December 27, 2023
SEOUL – The number of 40-somethings with employment as surveyed in the month of November dropped to the lowest point since 2003, data showed Tuesday.
According to Statistics Korea, 6.25 million people in their 40s in Korea were employed, down 62,000 from the same month last year. The figure has been on a downward trend after peaking at 6.94 million in 2014.
The drop in working South Koreans in their 40s is in direct correlation with the decrease in the general population in the age group. South Koreans in their 40s marked a monthly decrease of 139,000 to mark 7.91 million in November 2023.
South Koreans in their 40s, from January to November of this year, marked a yearly decrease of 120,000. The dip was the second steepest out of all age groups, after the 15-29 group’s decline of 178,000.
The number of people in their 30s dropped by 76,000.
Older South Koreans, however, increased with the number of individuals in their 50s climbing by 9,000, while the number of those aged 60 or older surged by 509,000 compared to the year before.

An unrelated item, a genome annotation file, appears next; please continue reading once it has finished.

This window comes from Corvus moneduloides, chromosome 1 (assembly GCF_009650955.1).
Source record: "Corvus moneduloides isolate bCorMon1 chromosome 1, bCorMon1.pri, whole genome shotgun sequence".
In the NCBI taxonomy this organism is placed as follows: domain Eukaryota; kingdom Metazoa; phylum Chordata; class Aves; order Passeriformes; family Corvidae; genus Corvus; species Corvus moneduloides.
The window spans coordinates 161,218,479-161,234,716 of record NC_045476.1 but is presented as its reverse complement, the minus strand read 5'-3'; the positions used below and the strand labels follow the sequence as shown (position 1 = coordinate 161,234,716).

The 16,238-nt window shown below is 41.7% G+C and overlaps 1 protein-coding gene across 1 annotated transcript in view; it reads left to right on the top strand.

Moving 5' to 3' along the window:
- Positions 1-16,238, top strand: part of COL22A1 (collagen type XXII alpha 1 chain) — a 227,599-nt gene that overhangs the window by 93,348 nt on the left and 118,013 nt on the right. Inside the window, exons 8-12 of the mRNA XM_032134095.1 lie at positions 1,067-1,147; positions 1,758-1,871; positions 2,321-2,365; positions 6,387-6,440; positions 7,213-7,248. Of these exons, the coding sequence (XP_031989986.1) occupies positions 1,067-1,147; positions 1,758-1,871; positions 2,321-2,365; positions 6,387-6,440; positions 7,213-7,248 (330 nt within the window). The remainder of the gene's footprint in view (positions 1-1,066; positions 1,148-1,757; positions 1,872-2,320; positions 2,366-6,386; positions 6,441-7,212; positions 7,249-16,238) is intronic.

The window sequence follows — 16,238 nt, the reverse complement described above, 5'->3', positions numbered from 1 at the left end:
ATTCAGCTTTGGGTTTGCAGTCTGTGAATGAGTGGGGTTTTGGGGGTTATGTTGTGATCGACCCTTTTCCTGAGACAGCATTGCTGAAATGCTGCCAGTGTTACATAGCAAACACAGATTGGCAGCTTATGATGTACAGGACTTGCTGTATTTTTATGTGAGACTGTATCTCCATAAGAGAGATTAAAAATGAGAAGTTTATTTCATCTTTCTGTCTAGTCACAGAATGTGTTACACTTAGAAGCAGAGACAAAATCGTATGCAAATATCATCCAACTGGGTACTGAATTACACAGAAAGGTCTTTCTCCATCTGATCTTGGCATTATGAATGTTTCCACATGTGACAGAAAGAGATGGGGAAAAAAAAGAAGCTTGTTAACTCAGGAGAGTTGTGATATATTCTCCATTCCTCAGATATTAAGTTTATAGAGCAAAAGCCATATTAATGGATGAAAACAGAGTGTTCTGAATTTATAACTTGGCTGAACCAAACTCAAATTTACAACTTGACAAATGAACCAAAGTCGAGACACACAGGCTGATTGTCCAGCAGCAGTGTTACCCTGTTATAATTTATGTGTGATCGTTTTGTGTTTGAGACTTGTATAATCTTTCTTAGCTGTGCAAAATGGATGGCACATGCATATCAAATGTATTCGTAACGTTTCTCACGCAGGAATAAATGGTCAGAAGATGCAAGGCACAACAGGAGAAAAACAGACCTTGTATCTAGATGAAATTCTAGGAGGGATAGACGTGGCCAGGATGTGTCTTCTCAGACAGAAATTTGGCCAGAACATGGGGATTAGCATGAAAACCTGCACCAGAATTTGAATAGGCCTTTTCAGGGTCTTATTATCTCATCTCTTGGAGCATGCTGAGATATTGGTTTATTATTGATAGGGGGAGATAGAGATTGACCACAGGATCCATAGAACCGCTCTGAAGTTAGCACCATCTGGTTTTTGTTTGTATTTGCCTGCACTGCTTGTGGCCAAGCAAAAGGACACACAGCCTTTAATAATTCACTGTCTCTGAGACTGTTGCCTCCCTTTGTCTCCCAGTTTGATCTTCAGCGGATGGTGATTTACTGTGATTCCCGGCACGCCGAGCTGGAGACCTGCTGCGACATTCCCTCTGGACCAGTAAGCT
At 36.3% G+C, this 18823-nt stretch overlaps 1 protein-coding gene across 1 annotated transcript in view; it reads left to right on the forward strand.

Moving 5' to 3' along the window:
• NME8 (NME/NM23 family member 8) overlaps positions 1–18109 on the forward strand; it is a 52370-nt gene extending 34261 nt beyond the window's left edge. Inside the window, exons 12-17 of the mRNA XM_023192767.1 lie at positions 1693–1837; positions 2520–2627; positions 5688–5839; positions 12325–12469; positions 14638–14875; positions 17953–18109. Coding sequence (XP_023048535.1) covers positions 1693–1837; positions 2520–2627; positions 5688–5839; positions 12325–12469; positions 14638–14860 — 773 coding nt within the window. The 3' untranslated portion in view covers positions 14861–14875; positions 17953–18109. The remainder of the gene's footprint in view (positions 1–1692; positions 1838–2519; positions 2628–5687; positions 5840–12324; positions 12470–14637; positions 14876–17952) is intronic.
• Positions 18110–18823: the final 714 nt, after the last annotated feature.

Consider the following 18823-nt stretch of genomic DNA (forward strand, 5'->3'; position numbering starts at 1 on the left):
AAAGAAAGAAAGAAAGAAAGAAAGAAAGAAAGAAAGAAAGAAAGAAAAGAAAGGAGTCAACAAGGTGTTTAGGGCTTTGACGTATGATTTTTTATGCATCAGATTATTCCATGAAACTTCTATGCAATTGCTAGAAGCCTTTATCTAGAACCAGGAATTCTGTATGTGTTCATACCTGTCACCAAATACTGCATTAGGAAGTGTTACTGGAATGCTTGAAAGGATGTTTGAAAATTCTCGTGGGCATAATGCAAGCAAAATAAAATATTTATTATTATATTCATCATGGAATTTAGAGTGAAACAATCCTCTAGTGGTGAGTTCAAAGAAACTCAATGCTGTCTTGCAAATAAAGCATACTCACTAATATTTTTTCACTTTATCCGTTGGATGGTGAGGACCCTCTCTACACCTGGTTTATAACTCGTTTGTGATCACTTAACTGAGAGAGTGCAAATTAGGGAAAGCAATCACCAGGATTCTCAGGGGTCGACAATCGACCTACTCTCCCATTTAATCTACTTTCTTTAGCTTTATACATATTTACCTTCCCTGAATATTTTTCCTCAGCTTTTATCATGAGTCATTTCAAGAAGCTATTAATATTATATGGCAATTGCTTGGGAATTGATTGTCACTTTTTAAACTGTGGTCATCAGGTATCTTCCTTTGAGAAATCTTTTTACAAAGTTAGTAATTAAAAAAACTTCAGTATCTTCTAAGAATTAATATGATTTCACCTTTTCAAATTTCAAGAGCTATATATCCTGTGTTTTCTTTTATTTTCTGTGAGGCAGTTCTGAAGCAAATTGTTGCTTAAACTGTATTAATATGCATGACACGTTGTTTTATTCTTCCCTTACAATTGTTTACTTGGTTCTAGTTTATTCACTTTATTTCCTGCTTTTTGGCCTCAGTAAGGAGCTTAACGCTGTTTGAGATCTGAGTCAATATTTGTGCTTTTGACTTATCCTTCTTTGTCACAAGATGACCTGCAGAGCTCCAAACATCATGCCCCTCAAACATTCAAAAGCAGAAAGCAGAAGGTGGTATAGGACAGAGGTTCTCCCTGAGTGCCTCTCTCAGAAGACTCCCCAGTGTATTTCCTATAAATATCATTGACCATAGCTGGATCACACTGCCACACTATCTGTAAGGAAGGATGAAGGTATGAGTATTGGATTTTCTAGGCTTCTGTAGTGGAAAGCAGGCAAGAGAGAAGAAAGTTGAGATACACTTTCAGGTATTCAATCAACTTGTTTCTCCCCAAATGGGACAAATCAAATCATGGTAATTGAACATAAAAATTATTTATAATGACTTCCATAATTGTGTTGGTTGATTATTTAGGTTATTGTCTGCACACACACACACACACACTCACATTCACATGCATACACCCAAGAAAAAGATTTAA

Between the rapidly aging population and a faltering fertility rate, a Statistics Korea report has predicted that 47.7 percent of the country will be 65 or older by 2072, with the population overall being cut to 70 percent of what it is now.
While the total number of working 40-somethings has been on the decline, the employment rate for the age group rose slightly, by 0.6 percent, compared to the same month in 2022. The figure has increased every month since April 2021, as evidence that the decline in the number of 40-somethings in employment is due to population drop.
Other reports have also indicated that the working population in their 40s has taken a hit.
There were 15.28 million South Koreans with labor insurance as of November, the Ministry of Employment and Labor said earlier this month, marking 2.2 percent growth from the same month the year before. But the number of 40-somethings with labor insurance dropped slightly by 2,000 from the same month in 2022, marking the first time the figure dropped since 1998, when the government started tracking related statistics.
This report also showed that in contrast to the dwindling number of job insurance subscribers in their 40s and 20s, the figures for those in their 50s and 60s marked a yearly increase by 111,000 and 184,000, respectively.